The session was to run for two hours, but by the time 12noon came around and I had to go to work the group had no notion of leaving and wished to stay to finish their hats. I assessed the situation and was happy to leave my equipment in the studio, and with a mixed ability group I asked the more experienced knitters to help out if anyone got stuck. When I returned after my lunchtime shift in the library I surprised to see everyone still knitting and determined to finish the hat. I stayed for another hour and a half before home commitments forced me to leave and by the time I got back just after 4pm there was a beautiful bundle of little hats waiting for me to post off to the charity.
I never expected the event to go for so long. People with only some knitting experience can do a hat in 30-60 minutes, so I thought two hours was enough time. If I were to run a session again I would get a complete beginner to try to the activity and time them, that way I would have a better idea of the timing. I also needed to take more account of the value of the social aspects of crafting together and how that can be just as valuable and rewarding to the group. We did chat merrily all morning, but on the whole everyone focussed on their knitting, however time still needed allocated to cover it and other distraction like cups of tea.
Some people did abandoned their knitting and I feel that if I was able to stay they could have been able to finish the hat. Nevertheless I get the sense that the group – which totalled ten throughout the day – feel like they learnt and achieved something worthwhile to themselves personally. There was, however, a sense that it was actually a very meagre contribution to assisting cold old people survive the winter. The activity attracted females mostly, allow I’m pleased that one male from third came over for a knit. He was an excellent knitter and didn’t need any help and whizzed off long line stocking stitch in no time. I tried to make sure the advertising was not female centric, but granted using ‘big hairy balls’ may have been perceived as gay by insecure males. The perception of modern day knitting is stereotypical a female hobby craft, so perhaps more needs to be done so it feels like it’s for them.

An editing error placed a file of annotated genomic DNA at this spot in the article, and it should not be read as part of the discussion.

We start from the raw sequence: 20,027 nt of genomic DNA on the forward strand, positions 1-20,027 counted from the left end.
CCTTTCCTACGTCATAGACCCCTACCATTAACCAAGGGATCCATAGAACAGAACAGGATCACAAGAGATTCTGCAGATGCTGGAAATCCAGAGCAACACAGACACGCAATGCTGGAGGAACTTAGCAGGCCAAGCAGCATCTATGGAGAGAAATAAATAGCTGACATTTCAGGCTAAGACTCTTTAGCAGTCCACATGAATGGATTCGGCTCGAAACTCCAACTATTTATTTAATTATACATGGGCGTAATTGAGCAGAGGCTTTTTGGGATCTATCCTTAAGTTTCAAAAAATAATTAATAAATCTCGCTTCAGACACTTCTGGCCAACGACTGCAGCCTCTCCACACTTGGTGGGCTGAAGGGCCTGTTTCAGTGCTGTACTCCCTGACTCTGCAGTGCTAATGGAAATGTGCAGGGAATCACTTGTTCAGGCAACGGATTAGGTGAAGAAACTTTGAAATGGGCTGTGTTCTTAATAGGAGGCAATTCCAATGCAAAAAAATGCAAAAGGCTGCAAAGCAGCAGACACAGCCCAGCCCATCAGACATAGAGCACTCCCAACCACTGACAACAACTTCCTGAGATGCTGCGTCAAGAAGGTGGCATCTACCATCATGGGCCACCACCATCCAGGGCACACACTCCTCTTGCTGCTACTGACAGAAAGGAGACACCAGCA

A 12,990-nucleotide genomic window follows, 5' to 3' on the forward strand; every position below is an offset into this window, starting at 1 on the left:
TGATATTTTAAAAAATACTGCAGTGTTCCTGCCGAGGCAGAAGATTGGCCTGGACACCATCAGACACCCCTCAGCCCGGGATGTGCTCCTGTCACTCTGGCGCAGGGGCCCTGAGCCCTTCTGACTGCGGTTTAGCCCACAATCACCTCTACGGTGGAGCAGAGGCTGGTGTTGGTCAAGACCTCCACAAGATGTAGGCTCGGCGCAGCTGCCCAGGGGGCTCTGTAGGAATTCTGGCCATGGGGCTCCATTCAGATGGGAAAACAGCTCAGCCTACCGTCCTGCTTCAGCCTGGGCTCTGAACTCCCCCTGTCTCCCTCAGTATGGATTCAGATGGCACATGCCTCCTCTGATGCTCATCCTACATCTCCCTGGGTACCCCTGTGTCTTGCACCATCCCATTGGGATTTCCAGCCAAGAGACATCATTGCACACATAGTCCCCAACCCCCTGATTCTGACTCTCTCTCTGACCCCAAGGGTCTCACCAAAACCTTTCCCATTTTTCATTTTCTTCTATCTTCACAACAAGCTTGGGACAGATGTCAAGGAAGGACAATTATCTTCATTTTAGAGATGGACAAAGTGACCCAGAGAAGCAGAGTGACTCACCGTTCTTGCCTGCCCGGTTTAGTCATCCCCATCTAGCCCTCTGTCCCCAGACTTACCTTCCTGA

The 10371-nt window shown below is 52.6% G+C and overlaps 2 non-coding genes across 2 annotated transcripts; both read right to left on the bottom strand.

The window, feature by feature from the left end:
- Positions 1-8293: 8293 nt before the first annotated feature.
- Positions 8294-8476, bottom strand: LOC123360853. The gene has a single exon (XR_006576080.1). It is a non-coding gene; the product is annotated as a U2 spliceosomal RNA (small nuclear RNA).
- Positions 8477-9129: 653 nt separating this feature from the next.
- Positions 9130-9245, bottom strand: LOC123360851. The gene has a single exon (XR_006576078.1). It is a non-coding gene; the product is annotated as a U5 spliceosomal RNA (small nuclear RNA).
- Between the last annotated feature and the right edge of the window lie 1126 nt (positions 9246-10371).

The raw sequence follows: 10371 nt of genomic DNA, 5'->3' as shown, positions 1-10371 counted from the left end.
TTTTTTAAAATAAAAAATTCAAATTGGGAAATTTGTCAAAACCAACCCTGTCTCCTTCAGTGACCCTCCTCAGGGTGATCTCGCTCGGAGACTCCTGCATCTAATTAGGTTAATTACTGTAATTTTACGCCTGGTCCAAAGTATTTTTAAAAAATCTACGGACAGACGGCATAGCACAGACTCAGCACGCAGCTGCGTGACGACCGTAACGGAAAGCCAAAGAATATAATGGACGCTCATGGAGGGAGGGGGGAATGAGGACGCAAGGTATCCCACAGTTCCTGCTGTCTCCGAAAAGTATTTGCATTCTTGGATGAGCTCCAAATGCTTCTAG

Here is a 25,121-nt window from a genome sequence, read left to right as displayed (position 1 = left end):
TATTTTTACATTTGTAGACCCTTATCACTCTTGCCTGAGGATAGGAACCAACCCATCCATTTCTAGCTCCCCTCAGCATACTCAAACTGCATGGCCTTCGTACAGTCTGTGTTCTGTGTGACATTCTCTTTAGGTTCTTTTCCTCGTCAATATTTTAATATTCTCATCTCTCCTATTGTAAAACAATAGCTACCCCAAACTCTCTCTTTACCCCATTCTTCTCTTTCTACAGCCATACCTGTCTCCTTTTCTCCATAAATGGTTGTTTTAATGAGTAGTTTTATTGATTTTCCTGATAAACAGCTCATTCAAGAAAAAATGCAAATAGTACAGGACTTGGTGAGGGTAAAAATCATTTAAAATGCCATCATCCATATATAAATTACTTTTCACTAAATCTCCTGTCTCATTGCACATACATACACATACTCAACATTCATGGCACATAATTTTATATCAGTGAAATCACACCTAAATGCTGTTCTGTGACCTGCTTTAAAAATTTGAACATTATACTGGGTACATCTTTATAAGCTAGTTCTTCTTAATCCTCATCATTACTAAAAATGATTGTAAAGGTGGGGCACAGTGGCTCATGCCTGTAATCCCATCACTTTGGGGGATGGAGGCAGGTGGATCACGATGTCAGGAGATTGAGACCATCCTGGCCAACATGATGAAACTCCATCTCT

We tried to have a debate about the winter fuel allowance, but being very like minded people we all agreed very quickly that it should be means tested and the overall budget should be better distributed rather than reduced because the better off don’t need any.
Two of the course tutors popped by to see the knitting action and to mention that very evil Coca Cola owned Innocent and dumbed a snow storm of cynicism on the activity. To me the activity raised awareness of the issues amongst our group (win!), brought us closer together (win!), we learnt new skills that could be the little acorns for a better world one day (win!), and we fund raised for a charity (win!). Dancing with the devil is sometimes a necessity and can be better than doing nothing.
At the event I also learnt a new skill – how to efficiently cast on the stitches. Previously I knitted them on but Bhakti showed me how to loop them on. It was much quicker and neater, and also much easier for others to pick up how to do it.
When the uni-work loads feels a little less like a crushing ton of bricks I will try to do some demo videos for the blog so participants can refer to them later when they try some more knitting.